The reinvention of Sdech Kan built crucially on academic work on the historical Kiln by former vice-president of the Royal Academy of Cambodia (RAC), historian Ros Chantraboth. Having spent the previous thirty years in France, Ros was called back to Cambodia in 2000 to help set up the Royal Academy re-established the previous year. (52) He immediately set about the task of identifying the location of Sdech Kin's second capital, recorded by historical sources as Srolop Doun Tipichey Prey Nokor. Ros's research team decided to search for it in Kompong Cham's Tboung Khmom district, following Khmer historical sources. (53) Finding a square brick wall at the nearby site of the pre-Angkorean temples Banteay Prey Nokor, the research team concluded that this matched the description of Sdech Kan's capital in Khmer sources. (54) The development of the area for tourism was commenced at the height of the conflict with Ranariddh in 2006. As part of this, the pagoda known variously as Wat Angkor Knong, Wat Prasat or Wat Khmau, has been renovated. The pagoda consists of a newer vihear, raised on the site of an older one; behind it, there are two smaller, pre-Angkorean prasat. So far, however, Srolop has yet to become a popular destination for domestic tourists in spite of television broadcasts that advertise the site as a place for leisure and historical discovery.
Locating Srolop in Kompong Cham provided another parallel between the trajectories of Sdech Kiln and Hun Sen. Hun Sen was born in Steung Trang district, Kompong Cham in 1952; he claims to have joined the maquis in Kompong Cham's Memot district in 1970, and later married Bun Rany in Tboung Khmom district, Kompong Cham, where they also lost their first son. The narrativisation of Hun Sen's life as a neak tasou, a person who has taken part in armed struggle, prior to assuming national leadership outlines a series of events taking place in Kompong Cham, well engrained in the popular imagination. Hun Sen has explicitly put his personal history of revolutionary struggle in the area in relation to that of Sdech Kiln. In his speech delivered at his visit to Srolop Prey Nokor, Hun Sen started out by recalling that not only had several senior CPP leaders lived in the area during the revolution, but also that he and his wife had a memorable history there. (55) He recalled how he and his wife had reunited in the area after two months of separation, citing widely known songs about the fate of a woman separated from her husband, and compared his story to that of Sdech Kan, finding it no less pitiful. (56) This was arguably intended to ensure that the well-known story of Hun Sen's revolutionary activities throughout the 1970s--including his ultimate toppling of the Khmer Rouge-regime--would henceforth invoke the image of Sdech Kan. In a later speech delivered in Memot in 2007, Hun Sen outlined his relation to the area as follows:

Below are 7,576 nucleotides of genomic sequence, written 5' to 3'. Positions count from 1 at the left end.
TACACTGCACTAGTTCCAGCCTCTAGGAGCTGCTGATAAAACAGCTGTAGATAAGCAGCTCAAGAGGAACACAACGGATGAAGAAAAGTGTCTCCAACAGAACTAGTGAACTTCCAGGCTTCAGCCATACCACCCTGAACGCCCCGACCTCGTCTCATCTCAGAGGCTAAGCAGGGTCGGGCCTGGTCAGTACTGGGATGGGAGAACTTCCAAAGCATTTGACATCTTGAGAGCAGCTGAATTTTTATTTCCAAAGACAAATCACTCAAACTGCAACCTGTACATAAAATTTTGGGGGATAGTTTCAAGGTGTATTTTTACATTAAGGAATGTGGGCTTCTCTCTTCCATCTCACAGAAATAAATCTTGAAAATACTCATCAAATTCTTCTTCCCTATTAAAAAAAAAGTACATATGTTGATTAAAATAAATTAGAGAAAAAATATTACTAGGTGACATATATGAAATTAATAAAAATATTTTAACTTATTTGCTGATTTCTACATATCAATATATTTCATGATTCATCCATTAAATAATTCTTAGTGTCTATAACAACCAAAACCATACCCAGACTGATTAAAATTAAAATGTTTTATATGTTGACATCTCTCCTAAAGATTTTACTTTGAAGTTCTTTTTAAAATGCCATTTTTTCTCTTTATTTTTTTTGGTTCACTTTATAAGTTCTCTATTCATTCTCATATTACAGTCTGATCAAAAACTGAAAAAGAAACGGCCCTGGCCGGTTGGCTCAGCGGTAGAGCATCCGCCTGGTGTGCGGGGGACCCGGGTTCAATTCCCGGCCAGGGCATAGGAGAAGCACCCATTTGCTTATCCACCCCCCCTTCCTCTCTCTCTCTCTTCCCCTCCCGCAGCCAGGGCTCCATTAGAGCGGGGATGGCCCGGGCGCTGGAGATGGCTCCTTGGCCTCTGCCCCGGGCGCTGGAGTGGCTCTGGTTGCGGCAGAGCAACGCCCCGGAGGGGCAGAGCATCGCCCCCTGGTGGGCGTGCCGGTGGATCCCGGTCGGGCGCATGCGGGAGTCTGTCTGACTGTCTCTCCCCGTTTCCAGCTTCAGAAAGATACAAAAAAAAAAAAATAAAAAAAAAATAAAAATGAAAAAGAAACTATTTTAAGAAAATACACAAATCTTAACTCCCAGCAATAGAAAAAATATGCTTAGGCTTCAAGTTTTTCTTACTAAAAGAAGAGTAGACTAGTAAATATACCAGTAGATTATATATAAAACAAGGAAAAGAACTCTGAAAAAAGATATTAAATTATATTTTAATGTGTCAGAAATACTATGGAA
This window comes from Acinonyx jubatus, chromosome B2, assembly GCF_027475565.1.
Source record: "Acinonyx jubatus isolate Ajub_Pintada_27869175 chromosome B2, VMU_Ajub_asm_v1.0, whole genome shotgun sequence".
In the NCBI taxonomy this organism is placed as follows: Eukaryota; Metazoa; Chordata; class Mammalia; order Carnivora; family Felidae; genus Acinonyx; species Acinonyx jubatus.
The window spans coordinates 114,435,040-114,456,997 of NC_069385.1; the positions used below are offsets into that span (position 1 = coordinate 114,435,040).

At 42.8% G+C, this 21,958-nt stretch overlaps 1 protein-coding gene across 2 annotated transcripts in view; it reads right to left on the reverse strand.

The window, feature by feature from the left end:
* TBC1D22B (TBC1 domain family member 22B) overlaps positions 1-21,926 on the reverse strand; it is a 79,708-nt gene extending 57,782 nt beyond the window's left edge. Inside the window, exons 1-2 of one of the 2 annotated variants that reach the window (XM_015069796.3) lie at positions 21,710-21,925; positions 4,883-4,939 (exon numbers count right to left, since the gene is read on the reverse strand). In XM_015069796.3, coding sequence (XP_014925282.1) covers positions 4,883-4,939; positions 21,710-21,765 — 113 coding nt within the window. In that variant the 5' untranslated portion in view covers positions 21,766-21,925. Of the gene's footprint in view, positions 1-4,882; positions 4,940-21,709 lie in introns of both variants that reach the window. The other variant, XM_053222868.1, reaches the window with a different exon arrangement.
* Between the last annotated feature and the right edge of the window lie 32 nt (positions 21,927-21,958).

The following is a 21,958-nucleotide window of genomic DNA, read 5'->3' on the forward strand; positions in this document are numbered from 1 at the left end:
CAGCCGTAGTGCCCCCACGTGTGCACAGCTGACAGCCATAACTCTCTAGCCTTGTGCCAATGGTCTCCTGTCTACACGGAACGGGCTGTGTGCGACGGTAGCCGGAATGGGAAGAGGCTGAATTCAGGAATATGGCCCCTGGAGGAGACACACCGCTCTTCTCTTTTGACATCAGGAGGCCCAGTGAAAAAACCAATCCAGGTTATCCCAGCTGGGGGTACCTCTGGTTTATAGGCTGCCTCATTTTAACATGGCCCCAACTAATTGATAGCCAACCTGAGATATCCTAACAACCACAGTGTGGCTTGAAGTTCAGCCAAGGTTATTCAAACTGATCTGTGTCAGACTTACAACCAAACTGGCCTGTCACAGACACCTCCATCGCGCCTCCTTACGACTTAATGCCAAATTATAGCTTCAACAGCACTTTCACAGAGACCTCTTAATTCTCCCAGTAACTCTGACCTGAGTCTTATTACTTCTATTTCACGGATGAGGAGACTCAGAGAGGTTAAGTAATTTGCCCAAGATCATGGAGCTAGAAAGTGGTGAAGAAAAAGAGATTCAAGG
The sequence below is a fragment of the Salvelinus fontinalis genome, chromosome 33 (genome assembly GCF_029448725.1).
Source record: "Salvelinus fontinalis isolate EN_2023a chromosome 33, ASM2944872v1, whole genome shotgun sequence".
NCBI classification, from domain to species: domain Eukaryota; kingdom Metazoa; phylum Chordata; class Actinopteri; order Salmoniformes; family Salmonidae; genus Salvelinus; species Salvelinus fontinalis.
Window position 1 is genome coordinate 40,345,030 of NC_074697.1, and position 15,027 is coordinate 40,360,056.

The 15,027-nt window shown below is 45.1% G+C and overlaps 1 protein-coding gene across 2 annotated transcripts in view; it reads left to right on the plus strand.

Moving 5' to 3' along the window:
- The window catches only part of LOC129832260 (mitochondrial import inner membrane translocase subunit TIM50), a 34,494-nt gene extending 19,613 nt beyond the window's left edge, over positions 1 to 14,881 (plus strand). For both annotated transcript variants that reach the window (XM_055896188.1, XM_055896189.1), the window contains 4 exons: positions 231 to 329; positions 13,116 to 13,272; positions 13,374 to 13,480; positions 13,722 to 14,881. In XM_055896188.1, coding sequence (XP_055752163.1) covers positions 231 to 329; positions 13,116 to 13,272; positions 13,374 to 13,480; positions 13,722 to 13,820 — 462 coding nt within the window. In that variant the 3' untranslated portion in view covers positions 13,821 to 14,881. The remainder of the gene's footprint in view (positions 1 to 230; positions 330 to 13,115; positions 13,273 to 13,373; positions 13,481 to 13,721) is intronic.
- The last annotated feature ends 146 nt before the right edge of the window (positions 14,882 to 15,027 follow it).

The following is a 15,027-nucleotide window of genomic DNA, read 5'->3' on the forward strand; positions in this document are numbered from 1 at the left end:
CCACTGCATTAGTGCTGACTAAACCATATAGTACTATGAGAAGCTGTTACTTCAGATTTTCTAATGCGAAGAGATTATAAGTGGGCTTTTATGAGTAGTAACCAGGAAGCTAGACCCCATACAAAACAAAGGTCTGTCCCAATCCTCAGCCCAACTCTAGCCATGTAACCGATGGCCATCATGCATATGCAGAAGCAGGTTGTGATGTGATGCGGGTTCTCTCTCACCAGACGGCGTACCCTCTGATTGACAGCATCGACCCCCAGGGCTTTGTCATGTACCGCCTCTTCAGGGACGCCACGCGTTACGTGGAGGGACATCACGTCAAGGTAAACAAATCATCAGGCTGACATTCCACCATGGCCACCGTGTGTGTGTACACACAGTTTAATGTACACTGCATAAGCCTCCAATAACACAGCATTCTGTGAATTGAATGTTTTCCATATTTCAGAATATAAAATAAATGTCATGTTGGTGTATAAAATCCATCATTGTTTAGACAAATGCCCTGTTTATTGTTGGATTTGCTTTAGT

[E]veryone knows that I started my political life in Memot from April 4, 1970 as I decided to join the Maquis in response to the appeal made by Samdech Preah Norodom Sihanouk ... At another juncture, on June 20, 1977, I left the district of Memot to lead the struggle movement for national liberation against Pol Pot's genocidal regime, which later achieved victory on January 7, 1979. However, another event that shocked me the most happened right before this building ... My first son died on November 10, 1976. My other son, who is also here today, was born not far from this place. January 5, 2007 is indeed our 31st wedding anniversary. We got married in the commune of Chrab, Tboung Khmom District with twelve other pairs.... My star had been full of dangers, not just simple hardships and comforts.... (57)
In this speech, Hun Sen describes his distress when in 1976 his wife Bun Rany, pregnant, is sent to work at the site of Srolop Prey Nokor. He takes her to nearby Memot to give birth, but during the night she delivers the baby he is away on a mission. Returning the next morning, he finds his first-born dead. Hun Sen asks for a proper burial, but is denied even this. He remarks, 'I was accused of being a traitor for a long time, but I knew that it was not my time yet. I could have taken revenge because I had a pistol with loaded chamber already in hand. I did not do it.' Instead, Hun Sen leaves Memot on 20 June 1977 for Vietnam. From there, Hun Sen builds up his army and power base, culminating in his revenge--the toppling of Democratic Kampuchea on 7 January 1979. In this neak tasou narrative, well-known to the public, Hun Sen's revolutionary activities recall those of Sdech Kan. Like Sdech Kan, when accused of treachery and struck by misfortune, Hun Sen 'kills his anger' and escapes eastwards, to Vietnam, where he builds up an army that eventually returns to topple the regime. (58) The Sdech Kan narrative resonates with the earlier narrativisation surrounding Hun Sen, an association encouraged by the prime minister, and draws strength from this. (59) In turn, this analogy bestows Hun Sen's personal revolutionary history with the range of meanings attached to that of the historical king.